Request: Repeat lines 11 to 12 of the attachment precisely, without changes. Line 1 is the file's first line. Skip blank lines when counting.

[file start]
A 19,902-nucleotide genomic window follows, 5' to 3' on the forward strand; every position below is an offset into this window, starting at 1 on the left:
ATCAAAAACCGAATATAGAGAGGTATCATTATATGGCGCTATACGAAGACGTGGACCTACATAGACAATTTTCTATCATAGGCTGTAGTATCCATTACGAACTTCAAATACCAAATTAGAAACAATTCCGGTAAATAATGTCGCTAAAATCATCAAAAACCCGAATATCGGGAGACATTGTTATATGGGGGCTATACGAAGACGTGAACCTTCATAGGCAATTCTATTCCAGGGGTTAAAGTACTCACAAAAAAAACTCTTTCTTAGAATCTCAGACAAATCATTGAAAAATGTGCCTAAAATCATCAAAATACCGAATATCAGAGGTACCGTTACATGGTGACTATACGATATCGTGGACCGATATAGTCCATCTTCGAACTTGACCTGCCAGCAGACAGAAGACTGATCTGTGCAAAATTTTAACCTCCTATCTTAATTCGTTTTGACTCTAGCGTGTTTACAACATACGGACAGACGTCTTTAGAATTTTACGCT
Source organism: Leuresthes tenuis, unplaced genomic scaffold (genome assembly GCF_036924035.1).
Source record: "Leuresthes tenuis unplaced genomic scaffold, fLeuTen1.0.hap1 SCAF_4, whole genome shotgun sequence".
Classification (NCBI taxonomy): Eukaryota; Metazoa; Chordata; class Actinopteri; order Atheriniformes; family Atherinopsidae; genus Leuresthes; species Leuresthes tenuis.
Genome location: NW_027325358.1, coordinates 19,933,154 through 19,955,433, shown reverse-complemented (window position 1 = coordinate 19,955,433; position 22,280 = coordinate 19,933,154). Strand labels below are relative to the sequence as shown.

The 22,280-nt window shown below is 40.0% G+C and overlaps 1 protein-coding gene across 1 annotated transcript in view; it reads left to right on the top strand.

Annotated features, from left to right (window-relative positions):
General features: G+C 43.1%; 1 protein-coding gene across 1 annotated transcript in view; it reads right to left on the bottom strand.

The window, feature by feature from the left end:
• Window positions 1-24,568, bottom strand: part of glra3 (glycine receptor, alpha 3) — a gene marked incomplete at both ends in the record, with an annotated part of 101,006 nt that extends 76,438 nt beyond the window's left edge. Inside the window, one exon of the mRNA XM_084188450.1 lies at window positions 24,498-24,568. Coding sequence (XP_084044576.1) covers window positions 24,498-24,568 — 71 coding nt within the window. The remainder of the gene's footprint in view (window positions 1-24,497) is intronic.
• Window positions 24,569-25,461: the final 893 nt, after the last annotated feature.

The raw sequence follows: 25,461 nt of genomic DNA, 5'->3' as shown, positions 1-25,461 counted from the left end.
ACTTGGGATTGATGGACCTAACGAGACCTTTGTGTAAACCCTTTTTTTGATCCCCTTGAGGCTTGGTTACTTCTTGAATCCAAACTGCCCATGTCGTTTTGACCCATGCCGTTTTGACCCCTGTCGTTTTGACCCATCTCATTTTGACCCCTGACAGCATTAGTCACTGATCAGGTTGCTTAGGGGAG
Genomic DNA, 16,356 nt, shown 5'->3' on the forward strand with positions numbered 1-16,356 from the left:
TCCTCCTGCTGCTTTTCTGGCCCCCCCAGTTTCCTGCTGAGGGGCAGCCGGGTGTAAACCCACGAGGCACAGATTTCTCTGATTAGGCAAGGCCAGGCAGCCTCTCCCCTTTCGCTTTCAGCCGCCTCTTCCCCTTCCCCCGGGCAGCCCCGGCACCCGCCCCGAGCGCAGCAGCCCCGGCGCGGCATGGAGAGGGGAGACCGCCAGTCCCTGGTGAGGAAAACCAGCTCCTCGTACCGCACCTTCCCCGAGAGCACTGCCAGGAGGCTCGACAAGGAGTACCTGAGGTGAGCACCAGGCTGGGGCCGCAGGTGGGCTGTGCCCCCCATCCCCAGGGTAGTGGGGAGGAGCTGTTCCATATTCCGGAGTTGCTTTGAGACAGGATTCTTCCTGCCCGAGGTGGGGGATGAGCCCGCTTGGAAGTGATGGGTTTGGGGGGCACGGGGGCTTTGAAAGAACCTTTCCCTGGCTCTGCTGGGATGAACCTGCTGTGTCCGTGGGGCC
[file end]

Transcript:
• Window positions 1-24,568, bottom strand: part of glra3 (glycine receptor, alpha 3) — a gene marked incomplete at both ends in the record, with an annotated part of 101,006 nt that extends 76,438 nt beyond the window's left edge. Inside the window, one exon of the mRNA XM_084188450.1 lies at window positions 24,498-24,568. Coding sequence (XP_084044576.1) covers window positions 24,498-24,568 — 71 coding nt within the window. The remainder of the gene's footprint in view (window positions 1-24,497) is intronic.
• Window positions 24,569-25,461: the final 893 nt, after the last annotated feature.